The 2004 vintage was similar to the Blanc de Blancs, for this was quite closed with a firm nose and quite a tight structured palate, and still very youthful,
The 2002 was quite rich and nutty and on the palate with some delicious yeast autolysis and brioche notes. This was my favorite of the three.
And then came the 1999 Vintage Rosé. By this time I was running late for my next appointment, so I tasted it without the dessert it was intended to accompany. I think it would have gone well with something sweet, as it was quite a deep pink, with rather a heavy nose, and on the palate, quite rich and sweet, with ripe raspberry fruit.
Top photo: Jacquart Champagne. Credit: Alex Layton
Turkey is a sleeping giant of untapped potential. It is one of the world’s largest growers of grapes, but only about 2% of the total grape production is actually used for wine and 96% of that production is drunk in Turkey. Although the history of winemaking in Turkey dates several millennia (archaeological remains prove that Turkey was one of the places where wine was first produced), production came to a halt during the Muslim Ottoman Empire. Things eased up once Mustafa Kemal Ataturk established a secular state in the 1920s, but you sense that it is only in the last 10 years or so that the industry has begun to blossom once more, with an influx of winemakers from very different backgrounds.
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And this injection of new life into the wine industry has given the older established wineries such as Doluca, Kavaklidere and Pamukkale the impetus to improve and renovate. The young winemaker, Semril Zorlu, at Kavaklidere’s Pendore vineyards has trained in Montpellier and Bordeaux, including a stage at Château Margaux, working on experiments with organic and biodynamic viticulture. And she is not alone; several of the winemakers have studied abroad, and the newer wineries are employing foreign consultants.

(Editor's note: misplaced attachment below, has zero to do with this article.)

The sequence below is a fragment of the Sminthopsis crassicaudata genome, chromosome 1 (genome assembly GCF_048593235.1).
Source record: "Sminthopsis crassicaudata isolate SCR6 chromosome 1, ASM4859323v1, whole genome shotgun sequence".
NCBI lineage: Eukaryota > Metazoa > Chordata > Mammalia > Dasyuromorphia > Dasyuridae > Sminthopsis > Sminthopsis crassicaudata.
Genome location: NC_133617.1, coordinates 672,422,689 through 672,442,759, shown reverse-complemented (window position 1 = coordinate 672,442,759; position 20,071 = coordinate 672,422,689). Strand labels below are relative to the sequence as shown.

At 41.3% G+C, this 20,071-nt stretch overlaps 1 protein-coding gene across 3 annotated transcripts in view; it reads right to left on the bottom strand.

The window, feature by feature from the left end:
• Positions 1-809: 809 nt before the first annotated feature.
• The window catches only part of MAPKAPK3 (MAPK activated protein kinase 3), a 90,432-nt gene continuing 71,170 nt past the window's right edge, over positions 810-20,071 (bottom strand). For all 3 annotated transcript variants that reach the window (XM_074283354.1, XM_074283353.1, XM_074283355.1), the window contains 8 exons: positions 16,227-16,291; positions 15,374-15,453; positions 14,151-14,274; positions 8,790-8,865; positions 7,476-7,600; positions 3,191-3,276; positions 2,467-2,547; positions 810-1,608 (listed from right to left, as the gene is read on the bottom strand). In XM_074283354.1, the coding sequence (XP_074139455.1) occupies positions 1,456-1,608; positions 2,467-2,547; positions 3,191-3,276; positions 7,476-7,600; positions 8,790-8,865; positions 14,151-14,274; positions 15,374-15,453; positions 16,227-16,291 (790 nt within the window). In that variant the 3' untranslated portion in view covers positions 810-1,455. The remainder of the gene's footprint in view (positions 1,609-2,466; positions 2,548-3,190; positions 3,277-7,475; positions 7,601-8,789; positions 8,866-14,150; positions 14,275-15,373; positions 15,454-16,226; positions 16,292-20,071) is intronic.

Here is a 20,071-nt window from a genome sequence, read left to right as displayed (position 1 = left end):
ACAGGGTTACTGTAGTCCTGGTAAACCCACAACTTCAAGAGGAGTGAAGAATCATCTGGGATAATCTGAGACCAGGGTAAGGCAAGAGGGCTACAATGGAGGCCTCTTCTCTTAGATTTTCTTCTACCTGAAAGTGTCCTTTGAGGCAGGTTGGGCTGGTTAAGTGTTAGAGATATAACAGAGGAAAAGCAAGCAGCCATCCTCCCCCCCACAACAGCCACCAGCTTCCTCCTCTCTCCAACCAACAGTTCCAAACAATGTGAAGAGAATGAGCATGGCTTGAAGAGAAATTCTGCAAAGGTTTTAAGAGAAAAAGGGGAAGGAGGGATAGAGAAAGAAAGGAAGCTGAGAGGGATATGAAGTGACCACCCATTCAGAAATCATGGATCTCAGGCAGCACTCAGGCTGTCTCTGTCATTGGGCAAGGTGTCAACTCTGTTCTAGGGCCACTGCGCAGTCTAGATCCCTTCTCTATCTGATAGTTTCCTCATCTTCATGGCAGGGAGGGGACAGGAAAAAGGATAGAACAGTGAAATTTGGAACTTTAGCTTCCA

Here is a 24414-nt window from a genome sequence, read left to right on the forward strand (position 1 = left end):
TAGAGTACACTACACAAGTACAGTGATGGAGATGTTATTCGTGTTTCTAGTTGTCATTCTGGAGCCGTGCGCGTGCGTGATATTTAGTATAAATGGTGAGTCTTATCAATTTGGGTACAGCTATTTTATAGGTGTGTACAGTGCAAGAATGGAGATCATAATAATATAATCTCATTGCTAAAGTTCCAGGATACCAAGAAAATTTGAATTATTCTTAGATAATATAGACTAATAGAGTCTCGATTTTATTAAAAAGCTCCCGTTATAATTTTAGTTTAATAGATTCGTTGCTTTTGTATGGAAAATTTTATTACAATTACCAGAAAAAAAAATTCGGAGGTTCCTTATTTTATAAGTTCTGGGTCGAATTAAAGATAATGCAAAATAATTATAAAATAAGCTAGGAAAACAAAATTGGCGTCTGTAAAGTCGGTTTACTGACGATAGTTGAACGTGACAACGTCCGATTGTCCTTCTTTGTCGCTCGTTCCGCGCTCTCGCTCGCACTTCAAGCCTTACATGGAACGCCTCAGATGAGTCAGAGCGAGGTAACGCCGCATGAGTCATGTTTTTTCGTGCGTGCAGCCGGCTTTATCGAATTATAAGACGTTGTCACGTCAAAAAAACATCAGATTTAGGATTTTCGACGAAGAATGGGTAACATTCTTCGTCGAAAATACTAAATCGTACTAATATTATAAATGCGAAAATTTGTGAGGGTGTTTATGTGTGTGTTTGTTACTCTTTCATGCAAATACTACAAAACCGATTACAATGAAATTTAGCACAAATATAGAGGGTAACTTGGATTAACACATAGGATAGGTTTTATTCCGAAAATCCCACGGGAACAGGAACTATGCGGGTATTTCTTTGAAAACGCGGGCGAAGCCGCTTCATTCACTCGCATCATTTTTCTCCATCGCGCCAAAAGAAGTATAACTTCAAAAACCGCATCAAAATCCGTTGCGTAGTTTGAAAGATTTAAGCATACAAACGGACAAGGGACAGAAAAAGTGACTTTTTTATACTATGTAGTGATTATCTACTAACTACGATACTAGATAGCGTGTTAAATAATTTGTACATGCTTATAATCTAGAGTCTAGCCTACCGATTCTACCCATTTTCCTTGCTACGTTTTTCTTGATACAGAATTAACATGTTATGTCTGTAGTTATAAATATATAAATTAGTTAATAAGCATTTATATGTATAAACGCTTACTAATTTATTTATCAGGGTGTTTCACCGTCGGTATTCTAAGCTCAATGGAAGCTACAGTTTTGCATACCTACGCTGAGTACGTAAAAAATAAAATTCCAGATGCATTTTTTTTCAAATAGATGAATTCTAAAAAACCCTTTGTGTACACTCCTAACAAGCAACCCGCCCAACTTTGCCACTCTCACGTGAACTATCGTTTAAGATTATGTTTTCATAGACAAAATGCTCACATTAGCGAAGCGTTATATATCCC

Taste of ‘throat gripper’ in Turkish wine
Turkey has many wonderfully distinctive indigenous grape varieties. We had the opportunity to taste white Emir and Narince, as well as Sultaniye, which is more commonly known as Thompson Seedless, and also grown for table grapes and dried sultanas (a.k.a. raisins), not to mention the popular alcoholic drink raki. The red varieties have exotic names, such as Kalecik Karasi, Őkűzgözű and Boğazkere. Őkűzgözű translates literally as “bull’s eye,” and the grapes are fat and juicy. Boğazkere means “throat gripper,” for its firm tannic streak, while Kalecik Karasi is more elegant and sometimes compared with Nerello Mascalese or Nebbiolo. The flavors are fresh and exciting, and these undoubtedly represented the discovery of the visit.
But the Turks themselves much prefer to drink international grape varieties, so you will also find some very convincing examples of Cabernet Sauvignon, Merlot, Shiraz, Chardonnay and Sauvignon, pure or blended with the indigenous varieties. My problem is that I am always much more interested by the unusual, but the international varieties were good.
There is interest, too, in Italian varieties. Federico Curtaz who has a vineyard on Etna and consults for Villa Estet, where the soil is volcanic, is planting Nerello Mascalese and Nerello Cappuccio. I also encountered Sangiovese and Nero d’Avola. And for southern French grape varieties, there was a Roussanne-Marsanne blend from Suvla winery, as well as Grenache and Carignan, in addition to Shiraz or Syrah.
I returned to London bubbling with enthusiasm after a wonderful journey of discovery. You could not help but be carried away with the passion and dedication of the Turkish winemakers. There is a sense of adventure, and the feeling that the Turkish wine industry has a serious future, with both indigenous and international flavours, and that Turkey is full of untapped potential. So if you come across a bottle, do give it a try. You may well be very pleasantly surprised.
Photo: A Turkish vineyard. Credit: Rosemary George